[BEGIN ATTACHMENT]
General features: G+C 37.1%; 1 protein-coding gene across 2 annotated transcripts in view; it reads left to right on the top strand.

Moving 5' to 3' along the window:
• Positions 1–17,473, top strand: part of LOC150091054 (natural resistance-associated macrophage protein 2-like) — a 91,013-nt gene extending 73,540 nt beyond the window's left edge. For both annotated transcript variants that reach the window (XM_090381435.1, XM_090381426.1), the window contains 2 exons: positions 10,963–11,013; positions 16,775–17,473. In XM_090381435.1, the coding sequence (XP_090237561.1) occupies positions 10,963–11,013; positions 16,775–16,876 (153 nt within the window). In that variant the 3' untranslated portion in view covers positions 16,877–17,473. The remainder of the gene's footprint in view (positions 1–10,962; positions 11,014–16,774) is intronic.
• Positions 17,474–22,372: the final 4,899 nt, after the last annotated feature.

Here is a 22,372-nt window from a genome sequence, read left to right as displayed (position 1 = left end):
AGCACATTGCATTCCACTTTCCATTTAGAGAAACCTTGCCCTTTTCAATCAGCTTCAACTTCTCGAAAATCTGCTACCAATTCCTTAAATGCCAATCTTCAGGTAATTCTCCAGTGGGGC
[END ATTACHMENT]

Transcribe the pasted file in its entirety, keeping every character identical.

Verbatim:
General features: G+C 37.1%; 1 protein-coding gene across 2 annotated transcripts in view; it reads left to right on the top strand.

Moving 5' to 3' along the window:
• Positions 1–17,473, top strand: part of LOC150091054 (natural resistance-associated macrophage protein 2-like) — a 91,013-nt gene extending 73,540 nt beyond the window's left edge. For both annotated transcript variants that reach the window (XM_090381435.1, XM_090381426.1), the window contains 2 exons: positions 10,963–11,013; positions 16,775–17,473. In XM_090381435.1, the coding sequence (XP_090237561.1) occupies positions 10,963–11,013; positions 16,775–16,876 (153 nt within the window). In that variant the 3' untranslated portion in view covers positions 16,877–17,473. The remainder of the gene's footprint in view (positions 1–10,962; positions 11,014–16,774) is intronic.
• Positions 17,474–22,372: the final 4,899 nt, after the last annotated feature.

Here is a 22,372-nt window from a genome sequence, read left to right as displayed (position 1 = left end):
AGCACATTGCATTCCACTTTCCATTTAGAGAAACCTTGCCCTTTTCAATCAGCTTCAACTTCTCGAAAATCTGCTACCAATTCCTTAAATGCCAATCTTCAGGTAATTCTCCAGTGGGGC